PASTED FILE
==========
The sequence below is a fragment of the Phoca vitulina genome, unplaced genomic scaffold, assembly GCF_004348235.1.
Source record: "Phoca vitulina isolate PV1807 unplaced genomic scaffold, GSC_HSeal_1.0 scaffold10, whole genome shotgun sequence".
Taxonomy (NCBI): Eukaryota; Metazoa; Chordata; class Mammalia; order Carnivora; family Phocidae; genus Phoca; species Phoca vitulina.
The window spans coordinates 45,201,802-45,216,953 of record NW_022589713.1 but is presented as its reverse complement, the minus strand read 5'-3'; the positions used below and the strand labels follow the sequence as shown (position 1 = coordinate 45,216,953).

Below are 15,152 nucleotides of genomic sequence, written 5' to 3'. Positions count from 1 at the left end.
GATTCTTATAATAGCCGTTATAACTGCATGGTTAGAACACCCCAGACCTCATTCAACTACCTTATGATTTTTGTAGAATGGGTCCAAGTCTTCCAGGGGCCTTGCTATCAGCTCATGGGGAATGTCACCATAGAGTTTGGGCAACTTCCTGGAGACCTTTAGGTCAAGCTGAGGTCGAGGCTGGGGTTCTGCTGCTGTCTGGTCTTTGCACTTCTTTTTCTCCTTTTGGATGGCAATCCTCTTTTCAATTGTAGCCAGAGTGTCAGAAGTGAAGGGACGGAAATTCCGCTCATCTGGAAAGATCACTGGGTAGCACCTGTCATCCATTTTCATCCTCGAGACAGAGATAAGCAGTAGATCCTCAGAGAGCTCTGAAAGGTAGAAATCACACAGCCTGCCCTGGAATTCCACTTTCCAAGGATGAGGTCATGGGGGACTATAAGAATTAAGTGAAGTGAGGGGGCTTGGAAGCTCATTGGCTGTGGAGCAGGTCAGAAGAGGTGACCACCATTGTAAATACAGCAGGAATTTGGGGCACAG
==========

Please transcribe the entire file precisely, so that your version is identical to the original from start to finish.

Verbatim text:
The sequence below is a fragment of the Phoca vitulina genome, unplaced genomic scaffold, assembly GCF_004348235.1.
Source record: "Phoca vitulina isolate PV1807 unplaced genomic scaffold, GSC_HSeal_1.0 scaffold10, whole genome shotgun sequence".
Taxonomy (NCBI): Eukaryota; Metazoa; Chordata; class Mammalia; order Carnivora; family Phocidae; genus Phoca; species Phoca vitulina.
The window spans coordinates 45,201,802-45,216,953 of record NW_022589713.1 but is presented as its reverse complement, the minus strand read 5'-3'; the positions used below and the strand labels follow the sequence as shown (position 1 = coordinate 45,216,953).

Below are 15,152 nucleotides of genomic sequence, written 5' to 3'. Positions count from 1 at the left end.
GATTCTTATAATAGCCGTTATAACTGCATGGTTAGAACACCCCAGACCTCATTCAACTACCTTATGATTTTTGTAGAATGGGTCCAAGTCTTCCAGGGGCCTTGCTATCAGCTCATGGGGAATGTCACCATAGAGTTTGGGCAACTTCCTGGAGACCTTTAGGTCAAGCTGAGGTCGAGGCTGGGGTTCTGCTGCTGTCTGGTCTTTGCACTTCTTTTTCTCCTTTTGGATGGCAATCCTCTTTTCAATTGTAGCCAGAGTGTCAGAAGTGAAGGGACGGAAATTCCGCTCATCTGGAAAGATCACTGGGTAGCACCTGTCATCCATTTTCATCCTCGAGACAGAGATAAGCAGTAGATCCTCAGAGAGCTCTGAAAGGTAGAAATCACACAGCCTGCCCTGGAATTCCACTTTCCAAGGATGAGGTCATGGGGGACTATAAGAATTAAGTGAAGTGAGGGGGCTTGGAAGCTCATTGGCTGTGGAGCAGGTCAGAAGAGGTGACCACCATTGTAAATACAGCAGGAATTTGGGGCACAG